With the release of the iPhone 7, and the advent of the mobile phone’s embrace for the USB Type-C standard, it’s best to prepare ourselves for the inevitable. Sure, there’s a way for our current setups work with these USB only phones but I’d rather have an option readily available – especially if your device requires charging while you’re on an important voice call.
This brings us to stereo capable Bluetooth earbuds. A thing that actually has been around for a couple of years now. Ours came from our friends at LUXA 2 – a division of Thermaltake specifically catered for mobile and audio solutions. The model we’ve got is of course the LUXA2 Lavi X – a Bluetooth 4.2 enabled, 14.2mm driver touting pair of earbuds.
A huge update from the Lavi O, the Lavi X isn’t just about the driver size and its support for the latest Bluetooth specifications. It carries the IPX4 certification – meaning that it is splash resistant for at least 5 minutes. It also has a anti-slip earhook design, coupled up with a multi-paring capability so you can use one for your phone and one for your tablet. You can directly check it out HERE for more details.
|Product Name||Lavi X Sports Wireless Earbud Headset|
|Bluetooth||Bluetooth 4.2 with A2DP 1.3, AVRCP 1.6, HFP 1.6, HSP 1.2 support , Class 2|
|Supported Audio Codecs||AAC, SBC|
|RF Carrier frequency||2402 ~ 2480 MHz|
|Receiving distance||10 meters (360°)|
|Dimension||48 * 40 * 32mm|
|Weight||12g * 2pcs (bare unit, no packaging)|
|Low power voltage indication||3.4V|
|Playing time||Up to 6 hours|
|Charging voltgage||DC 5V|
|Charging interface||Micro USB|
|Charging time||1-2 hours|
|Auto-shut-off time without connection||5 minutes|
|Driver spec.||104dB± 3dB sensitivity|
|Driver rated power||10mW (15mW at Maximum)|
|Frequency||20Hz – 20KHz Impedance (32 Ohm)|
|Battery spec.||3.7V 95mAh Lithium-ion Battery|
UNBOXING CUZ WHY NOT:
The LAVI X came in a small yet sturdy packaging. It isn’t the flashiest but is enough to tell us what are we expecting to get, together with an ample protection for what is inside. The pack is designed for a number of shelf mounting options.
Inside, you’ll find a starter guide, a pair of extra buds (medium and large), and a Y-split charging cable. There’s also a handy hard pouch with the LAVI X inside. Not bad!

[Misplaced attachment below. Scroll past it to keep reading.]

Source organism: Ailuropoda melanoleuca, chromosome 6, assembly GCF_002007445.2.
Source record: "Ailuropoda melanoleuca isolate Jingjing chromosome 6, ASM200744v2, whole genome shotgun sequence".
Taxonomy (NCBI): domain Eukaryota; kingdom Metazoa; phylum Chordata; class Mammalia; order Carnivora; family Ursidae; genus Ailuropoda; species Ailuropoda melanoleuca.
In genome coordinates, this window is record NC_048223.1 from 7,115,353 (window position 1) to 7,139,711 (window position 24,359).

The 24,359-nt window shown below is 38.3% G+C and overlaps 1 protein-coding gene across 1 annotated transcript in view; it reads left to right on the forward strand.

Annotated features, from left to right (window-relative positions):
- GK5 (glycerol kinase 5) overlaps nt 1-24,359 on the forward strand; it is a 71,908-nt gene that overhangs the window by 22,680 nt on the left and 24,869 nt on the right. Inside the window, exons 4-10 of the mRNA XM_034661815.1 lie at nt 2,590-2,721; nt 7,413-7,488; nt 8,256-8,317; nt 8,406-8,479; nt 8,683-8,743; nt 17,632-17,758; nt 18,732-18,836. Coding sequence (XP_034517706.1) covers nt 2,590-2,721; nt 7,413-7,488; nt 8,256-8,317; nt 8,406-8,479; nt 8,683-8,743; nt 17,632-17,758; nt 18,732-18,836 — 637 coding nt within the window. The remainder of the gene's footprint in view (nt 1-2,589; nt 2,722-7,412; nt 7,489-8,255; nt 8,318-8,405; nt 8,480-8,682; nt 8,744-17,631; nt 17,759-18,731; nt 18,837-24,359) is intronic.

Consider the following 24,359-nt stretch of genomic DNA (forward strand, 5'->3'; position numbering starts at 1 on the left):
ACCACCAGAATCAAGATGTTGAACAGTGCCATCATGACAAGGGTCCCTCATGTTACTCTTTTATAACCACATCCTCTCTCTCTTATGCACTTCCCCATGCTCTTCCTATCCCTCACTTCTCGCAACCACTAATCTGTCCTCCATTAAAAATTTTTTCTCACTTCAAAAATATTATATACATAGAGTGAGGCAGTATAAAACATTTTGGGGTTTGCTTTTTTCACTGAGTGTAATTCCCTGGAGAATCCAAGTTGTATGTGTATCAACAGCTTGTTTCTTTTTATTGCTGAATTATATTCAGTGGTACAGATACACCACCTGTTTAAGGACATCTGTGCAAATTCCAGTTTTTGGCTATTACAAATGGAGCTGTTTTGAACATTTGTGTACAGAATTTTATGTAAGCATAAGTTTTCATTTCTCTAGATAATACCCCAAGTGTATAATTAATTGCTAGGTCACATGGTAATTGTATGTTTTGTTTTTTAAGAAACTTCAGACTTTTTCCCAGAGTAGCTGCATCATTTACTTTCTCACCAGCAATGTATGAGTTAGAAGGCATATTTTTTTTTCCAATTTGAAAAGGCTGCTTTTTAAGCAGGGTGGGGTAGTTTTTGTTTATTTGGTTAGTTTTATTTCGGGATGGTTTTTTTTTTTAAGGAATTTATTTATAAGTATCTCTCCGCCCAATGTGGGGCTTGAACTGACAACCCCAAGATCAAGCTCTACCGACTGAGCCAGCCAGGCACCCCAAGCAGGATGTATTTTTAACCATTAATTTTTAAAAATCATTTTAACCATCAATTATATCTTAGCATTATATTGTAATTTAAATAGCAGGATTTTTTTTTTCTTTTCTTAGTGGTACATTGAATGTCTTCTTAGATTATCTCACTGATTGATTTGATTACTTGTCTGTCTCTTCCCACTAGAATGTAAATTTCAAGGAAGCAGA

DESIGN FIT & COMFORT:
The LAVI X isn’t huge, but isn’t exactly small either. Each piece weighs in at 12 grams and is jet black to keep it low profile in spite of its bulky looking nature. Best thing about this case is the IPX4 certification – which is basically certified to withstand 5 minutes of continuous water splash. This makes it good for sweat engaging activities such as sports. Reason why LUXA2 markets it for such active individuals.
Each piece has their own media controls since they feature dual pairing modes. The volume up doubles as a next button, the power/pairing button doubles up as play and pause, while the volume down doubles up as the previous track button.
Underneath each piece are sealed charging docks, mic inputs (possibly stereo mic on this case), and an activity light.
While you can try, it’s not best to use the device while charging with the included cable. That is unless, you’ve got one of those wearable power banks. The cable is just enough to charge your device with a tangle-free value added design.
The LAVI X is easy to pair and use and you only need to remind yourself about the Two pairing modes – single piece and dual or stereo. For single piece mode pairing, you have to press the power button for more than 8 seconds. This ensures that only a single piece will be paired even if you powered up the other one. That said, the unused piece can be used for other devices. As for dual pairing mode, press the power button of any piece for more than 3 seconds then after pairing, just power up the other piece. No need to pair it as it will automatically connect itself. FOr an easy to use – easy to pair kit, the manual never stated that it is that just easy.
As for fit and comfort, the LAVI X prefers small to medium sized ears. The hook stays in, and can be rotated to adjust for a better fit – allowing the wearer to get the most out of it. The buds provided an ample amount of isolation but it is quite noticeable even after a few minutes due to the sealing pressure. This thing is comfy enough, and stays in place no matter what you do – but do note that the buds are made for isolation, and not for maximum comfort.
TESTING THE HEAD GEAR: